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Article: Don't Get Burned by "Burning Bush": Invasive species

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Forum: Article: Don't Get Burned by "Burning Bush"Replies: 9, Views: 27
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Payson, AZ

March 7, 2011
10:34 AM

Post #8412160

Please take the time to obtain and read INVASION BIOLOGY CRITIQUE OF A PSEUDOSCIENCE by David I. Theodoropoulos. with 20 pages of cited sources.
The very short story is 1. Nature uses succession to repopulate barren areas. This means,
A. First the the most prolific weeds move in, we call them noxious because they poke us and spread.
B. Then, the grasses move in, then, the forbes, then, the trees etc. over many, many years.
C. Some areas only get so far in this natural succession due to.
1. Local climate effects
2. Set backs, including among many things
a. Human beings who stop succession to maintain (static) conditions for gardening, hands-off landscaping, etc., which usually means landscRaping of topsoil.

One finally admits that human beings are more apt to be labeled the "invasive species" since they either try to stop succession or provide the disturbed soil conditions which Nature strives to re-populate. I think accusingly labeling any plant as invasive is hypocritical. Whether a human "invades" a soil using a prolific, ubiquitous plant is more the issue.

Certain corporate entities have a big interest in minimizing Nature's tendency to promote life. Along with the consumer tendency to keep every plant separate and used as a "specimen", the guild or symbiotic phenomenon of fungus-swapping-nutrients-from-one-plant-to-another, is negated. This demotes fertility. So, many then reach for a chemical to kill or grow.

Obviously, this is an incomplete picture. Buy the book. Inform yourself. Get more of the picture.

Lebanon, GA

March 7, 2011
12:29 PM

Post #8412494

Notill, while I'm willing to admit that human beings and their drive to change their surroundings can be considered a bad thing (but isn't always - My "drive to change my surroundings" has me slowly but surely replacing my monoculture grassy lawn with a more diverse, wildlife friendly yard), I have a hard time buying into the rest of your "concept in a nutshell." (responding only to your post - have not read the book)

Natural succession (as I understand it), would result in native plants working through their succession process. I have a hard time believing that nature ever meant for an Asian plant species to be part of the natural succession in a US landscape. But that's what is happening, thanks to bad decisions that were made as many as 350 years ago.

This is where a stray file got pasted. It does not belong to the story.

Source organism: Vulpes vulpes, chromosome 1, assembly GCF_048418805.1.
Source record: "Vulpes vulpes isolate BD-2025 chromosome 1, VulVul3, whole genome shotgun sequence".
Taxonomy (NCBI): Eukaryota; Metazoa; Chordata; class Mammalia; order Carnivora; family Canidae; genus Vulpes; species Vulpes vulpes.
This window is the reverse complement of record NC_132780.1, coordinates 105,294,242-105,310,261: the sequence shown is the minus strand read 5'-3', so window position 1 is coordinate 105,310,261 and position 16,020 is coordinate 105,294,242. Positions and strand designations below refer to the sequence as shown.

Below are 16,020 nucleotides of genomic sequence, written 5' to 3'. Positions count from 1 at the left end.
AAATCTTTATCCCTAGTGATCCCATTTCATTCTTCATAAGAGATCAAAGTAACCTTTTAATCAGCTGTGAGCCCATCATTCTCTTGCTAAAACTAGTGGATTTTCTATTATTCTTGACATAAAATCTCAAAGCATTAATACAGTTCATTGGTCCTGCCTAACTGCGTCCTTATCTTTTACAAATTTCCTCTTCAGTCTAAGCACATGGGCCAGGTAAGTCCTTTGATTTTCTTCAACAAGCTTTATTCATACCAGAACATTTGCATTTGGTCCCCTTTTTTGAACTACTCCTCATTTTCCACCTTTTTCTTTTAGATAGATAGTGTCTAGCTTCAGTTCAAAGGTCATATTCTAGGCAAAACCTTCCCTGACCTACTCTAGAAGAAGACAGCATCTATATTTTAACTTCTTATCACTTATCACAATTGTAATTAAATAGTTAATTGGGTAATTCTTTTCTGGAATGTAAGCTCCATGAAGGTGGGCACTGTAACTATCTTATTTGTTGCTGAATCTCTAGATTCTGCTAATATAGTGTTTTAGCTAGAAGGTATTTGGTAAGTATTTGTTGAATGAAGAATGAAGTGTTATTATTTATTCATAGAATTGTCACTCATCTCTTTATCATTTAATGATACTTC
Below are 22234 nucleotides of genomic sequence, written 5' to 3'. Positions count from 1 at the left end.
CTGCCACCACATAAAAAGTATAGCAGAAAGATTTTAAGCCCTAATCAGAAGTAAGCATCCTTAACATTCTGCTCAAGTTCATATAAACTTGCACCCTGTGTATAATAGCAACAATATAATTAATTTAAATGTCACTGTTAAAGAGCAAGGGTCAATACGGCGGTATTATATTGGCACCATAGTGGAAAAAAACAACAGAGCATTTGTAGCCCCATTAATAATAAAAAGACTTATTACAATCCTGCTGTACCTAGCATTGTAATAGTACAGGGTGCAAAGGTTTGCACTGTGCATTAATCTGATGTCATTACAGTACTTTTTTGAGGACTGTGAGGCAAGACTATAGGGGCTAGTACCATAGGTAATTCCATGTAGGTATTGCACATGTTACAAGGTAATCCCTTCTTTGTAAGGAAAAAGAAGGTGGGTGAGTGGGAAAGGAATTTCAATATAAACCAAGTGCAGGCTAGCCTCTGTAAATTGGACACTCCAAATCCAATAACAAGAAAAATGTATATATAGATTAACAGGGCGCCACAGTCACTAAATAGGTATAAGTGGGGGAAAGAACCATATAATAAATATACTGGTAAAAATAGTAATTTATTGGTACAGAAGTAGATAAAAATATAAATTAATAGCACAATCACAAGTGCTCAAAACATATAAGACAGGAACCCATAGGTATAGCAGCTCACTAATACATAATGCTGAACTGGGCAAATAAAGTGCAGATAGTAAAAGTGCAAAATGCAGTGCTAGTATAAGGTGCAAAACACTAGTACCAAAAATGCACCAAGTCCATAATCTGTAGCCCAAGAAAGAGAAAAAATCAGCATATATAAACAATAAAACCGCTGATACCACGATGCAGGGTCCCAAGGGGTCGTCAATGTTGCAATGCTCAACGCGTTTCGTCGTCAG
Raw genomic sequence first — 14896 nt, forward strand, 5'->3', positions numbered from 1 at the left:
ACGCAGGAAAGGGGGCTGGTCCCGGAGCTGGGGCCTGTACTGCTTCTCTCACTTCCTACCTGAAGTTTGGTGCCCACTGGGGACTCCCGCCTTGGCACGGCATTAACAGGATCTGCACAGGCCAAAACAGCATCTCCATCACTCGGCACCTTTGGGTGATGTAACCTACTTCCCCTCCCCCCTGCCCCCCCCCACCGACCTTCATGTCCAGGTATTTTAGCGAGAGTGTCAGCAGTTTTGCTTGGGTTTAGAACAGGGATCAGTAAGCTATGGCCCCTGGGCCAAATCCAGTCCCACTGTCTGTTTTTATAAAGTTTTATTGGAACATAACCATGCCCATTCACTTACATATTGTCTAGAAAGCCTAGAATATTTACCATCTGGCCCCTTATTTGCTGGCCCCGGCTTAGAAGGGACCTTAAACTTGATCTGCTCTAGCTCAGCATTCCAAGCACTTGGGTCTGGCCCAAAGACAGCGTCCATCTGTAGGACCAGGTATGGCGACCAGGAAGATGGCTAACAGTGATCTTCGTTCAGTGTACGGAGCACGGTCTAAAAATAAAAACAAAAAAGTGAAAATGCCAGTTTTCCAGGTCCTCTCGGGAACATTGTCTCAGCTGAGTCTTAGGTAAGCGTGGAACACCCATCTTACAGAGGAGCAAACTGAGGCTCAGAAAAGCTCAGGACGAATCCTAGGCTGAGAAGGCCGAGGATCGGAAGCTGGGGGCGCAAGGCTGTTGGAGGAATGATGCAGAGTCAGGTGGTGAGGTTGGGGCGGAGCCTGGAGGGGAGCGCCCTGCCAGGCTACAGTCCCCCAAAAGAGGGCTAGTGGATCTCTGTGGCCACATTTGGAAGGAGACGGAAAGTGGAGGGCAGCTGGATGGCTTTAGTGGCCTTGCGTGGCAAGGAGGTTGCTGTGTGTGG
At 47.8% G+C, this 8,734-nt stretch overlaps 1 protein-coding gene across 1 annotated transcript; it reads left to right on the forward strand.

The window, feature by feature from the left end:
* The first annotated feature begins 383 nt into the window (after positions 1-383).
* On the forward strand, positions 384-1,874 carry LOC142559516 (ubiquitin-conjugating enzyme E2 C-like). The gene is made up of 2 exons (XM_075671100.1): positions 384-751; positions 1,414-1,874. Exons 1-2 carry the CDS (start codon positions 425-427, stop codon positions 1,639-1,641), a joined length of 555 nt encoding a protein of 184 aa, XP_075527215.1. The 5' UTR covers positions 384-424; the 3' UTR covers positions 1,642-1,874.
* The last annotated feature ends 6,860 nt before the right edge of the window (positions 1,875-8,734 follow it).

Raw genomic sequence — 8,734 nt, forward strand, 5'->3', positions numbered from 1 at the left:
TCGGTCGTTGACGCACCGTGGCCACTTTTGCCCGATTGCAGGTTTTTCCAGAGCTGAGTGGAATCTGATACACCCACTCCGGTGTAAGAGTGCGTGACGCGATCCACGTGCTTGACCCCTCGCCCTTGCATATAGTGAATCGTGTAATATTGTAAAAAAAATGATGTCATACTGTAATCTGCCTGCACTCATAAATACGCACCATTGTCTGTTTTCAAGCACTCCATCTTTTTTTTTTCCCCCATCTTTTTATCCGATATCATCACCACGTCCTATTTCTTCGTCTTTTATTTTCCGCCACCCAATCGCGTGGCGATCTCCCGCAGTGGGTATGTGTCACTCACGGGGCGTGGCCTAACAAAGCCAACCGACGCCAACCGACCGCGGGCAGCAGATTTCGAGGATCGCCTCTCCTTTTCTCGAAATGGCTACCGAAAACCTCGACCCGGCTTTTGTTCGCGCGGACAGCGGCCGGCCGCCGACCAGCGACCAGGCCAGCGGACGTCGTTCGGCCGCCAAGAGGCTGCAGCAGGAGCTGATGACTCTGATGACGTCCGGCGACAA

So what do we do? Work on assigning blame, or work on improving the situation? If we choose to work on improving the situation, one part of the process has got to be stopping people from planting things that have been proven to interfere with native plants and natural, native plant succession. This means educating the home gardener, which means needing to identify the non-native species that present the most difficulties,

Calling them invasive is an easily identifiable label that many people will recognize and respond to.

Surely that's a reasonable step in the improvement process?

I know that I, myself, used to think I wanted a burning bush, until a visit to a local botanical garden taught me about invasive plants and listed alternatives. I now doublecheck the GA invasive species list before buying plants, and try to buy native whenever possible. But had E.A. not been listed as invasive, I might never have changed my personal gardening habits.

So I vote for labels and education, and for trying to improve the situation rather than looking to assign blame for decisions that were made decades or centuries ago.

(Just my 2 cents, because I'm tired of people blaming humans for everything. We're not perfect, but we're not evil, either.)


Milton, MA
(Zone 6a)

March 7, 2011
1:30 PM

Post #8412627

Yes, as fiwit says, I am only, in my article, railing against one (of many) Asian species which out-competes the locals. One of the wisest things I came across in my research for this article was the notion that in order to be "an invasive species" a plant has to take over indigenous species. Not lawns, which are already disturbed areas. So a dandelion, which was imported as medicinal by early settlers, is not invasive. If we would stop making phony lawns for them, they would not have a niche in the native ecosystem (or would not have had).

Thank you both for your interesting comments!
Payson, AZ

March 7, 2011
2:26 PM